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> This seems to indicate that I didn't understand what you meant in
> your first message. I don't want a new template language for
> defining DT operations. Nor do I want to overload XSLT to this task.
> Why do we need such a language-neutral language, anyway?
Well, if I've understood your question, I'm assuming:
1. that values are stored as type-labelled strings, as described in
the current XPath 2.0 data model 
2. we want to provide a way for users to overload the core XPath
operators in order to use them with their own types
(both of which I think you probably disagree with). Under those
assumptions, using XSLT to define the operations declaratively seems
as good a choice as any, for XSLT anyway. You can think of:
as being equivalent to:
Where any function whose local name starts with "compare-" is used to
work out how to do =, !=, > and <.
But I think we ought to discuss the assumptions first in case I'm
being naive to make them.
> All I want is a simple means of mapping lexical values to host
> language stubs, and a means of naming the operations for operating
> on the resulting value spaces. The basic building blocks I mean in
> XPath and XSLT are simply FunctionCall and the related extension
> mechanisms. Maybe one could find a useful way to take advantage of
> the pattern matching infrastructure as well.
The <dt:parse> thing that I suggested (and which Eric rightly pointed
out is very similar to the xvif approach, and of course its conceptual
ancestor, Simon's Regular Fragmentations) was a means of mapping from
the core XPath string to a my:UKDate value; it's a structured value,
and you expressed a dislike for introducing a new concept of
'component' for those values, so I used XML to represent it.
Perhaps it would be better to have explicit code for the separate
casts to and from number, string and boolean, with defaults that say
that if you don't specify how to cast to/from a number then it means
the same as saying "cast to a string, and then to a number", and so
>> By the way, I know that you're hoarse, but shouting in the
>> direction of firstname.lastname@example.org is probably the best way to
>> prompt changes. Apologies if you've already sent this suggestion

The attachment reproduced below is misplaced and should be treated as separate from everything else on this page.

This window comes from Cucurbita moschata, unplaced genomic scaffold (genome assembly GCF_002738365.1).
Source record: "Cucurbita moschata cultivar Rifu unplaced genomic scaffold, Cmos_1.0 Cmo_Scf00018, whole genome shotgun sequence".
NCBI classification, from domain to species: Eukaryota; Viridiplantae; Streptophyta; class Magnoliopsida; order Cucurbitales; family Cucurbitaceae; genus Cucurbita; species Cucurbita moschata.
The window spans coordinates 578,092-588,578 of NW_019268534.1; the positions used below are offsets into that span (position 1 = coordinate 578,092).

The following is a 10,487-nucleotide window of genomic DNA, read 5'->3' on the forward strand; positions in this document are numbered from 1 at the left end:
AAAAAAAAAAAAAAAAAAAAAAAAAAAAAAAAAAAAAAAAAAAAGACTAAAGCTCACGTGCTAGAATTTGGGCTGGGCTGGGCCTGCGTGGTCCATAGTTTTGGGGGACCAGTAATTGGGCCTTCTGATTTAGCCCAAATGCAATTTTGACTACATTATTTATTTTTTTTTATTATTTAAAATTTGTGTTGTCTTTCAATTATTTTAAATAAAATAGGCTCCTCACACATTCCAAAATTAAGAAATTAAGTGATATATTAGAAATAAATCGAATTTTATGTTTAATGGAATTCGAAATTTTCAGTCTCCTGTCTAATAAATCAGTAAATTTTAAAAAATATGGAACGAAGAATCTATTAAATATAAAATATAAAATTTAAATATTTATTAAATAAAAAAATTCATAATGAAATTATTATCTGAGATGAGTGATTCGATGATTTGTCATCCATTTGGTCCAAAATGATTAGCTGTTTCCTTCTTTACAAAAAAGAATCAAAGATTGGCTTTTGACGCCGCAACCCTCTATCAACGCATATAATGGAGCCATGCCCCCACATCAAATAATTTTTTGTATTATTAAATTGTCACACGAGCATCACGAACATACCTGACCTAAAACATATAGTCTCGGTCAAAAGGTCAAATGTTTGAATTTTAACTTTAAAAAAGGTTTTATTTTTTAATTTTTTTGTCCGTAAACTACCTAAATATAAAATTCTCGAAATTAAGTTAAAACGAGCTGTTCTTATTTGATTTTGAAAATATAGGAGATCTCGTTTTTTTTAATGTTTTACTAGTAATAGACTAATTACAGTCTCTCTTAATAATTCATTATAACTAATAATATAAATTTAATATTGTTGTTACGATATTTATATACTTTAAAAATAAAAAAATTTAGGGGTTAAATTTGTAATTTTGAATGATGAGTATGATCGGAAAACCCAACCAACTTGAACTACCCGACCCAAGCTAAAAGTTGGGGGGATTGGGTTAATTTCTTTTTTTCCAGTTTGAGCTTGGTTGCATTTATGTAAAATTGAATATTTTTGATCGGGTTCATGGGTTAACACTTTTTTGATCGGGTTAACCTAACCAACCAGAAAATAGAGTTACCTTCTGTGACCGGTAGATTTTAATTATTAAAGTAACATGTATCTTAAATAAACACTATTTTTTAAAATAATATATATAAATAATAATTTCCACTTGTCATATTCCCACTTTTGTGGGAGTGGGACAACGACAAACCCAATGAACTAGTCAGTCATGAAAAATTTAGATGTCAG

>> there and I missed it.
> You're right, of course. I have been hoping to sharpen my thoughts
> and have a strong counter-proposal. If I get around to the EXSLT
> proposal, this would help.
> So far, I've just resigned myself to ignoring XPath 2.0, XSLT 2.0
> and XQuery.
Back with the first release I thought "this design is just dreadful,
but they're just the first WDs, and James Clark is in the WG; he'll
make sure it isn't totally screwed up". Then he left. Then on the next
release I thought "this design is just dreadful, but they're just the
second WDs, and Mike Kay is in the WG; he'll make sure it isn't
totally screwed up".
Now we're on the third or fourth WD (depending on the spec), heading
rapidly for Last Call, and I wish I'd raised more of my concerns, more
loudly, earlier in the process. I don't want to see a pair of
languages that I loved for their elegance and simplicity turned into
the monsters that they're becoming. But I'm just one, easily ignored
voice, without a big corporation behind me and without either James
Clark's or Mike Kay's authority. Now I'm an invited expert on the WG I
can argue, I can vote, I can register dissent, but I doubt that any of
that will turn this juggernaut around.
XSLT and XPath users of the world, unite! The WGs will take your
silence as approval, not disgust. Send your comments to
email@example.com. It doesn't matter if you don't have a
solution to all of XPath's woes -- the WGs are there to create the
solutions -- but it does matter if you think the languages are off
track, especially if that means you're not going to use them. None of
us want XPath/XSLT 2.0 to turn into another W3C XML Schema or XLink.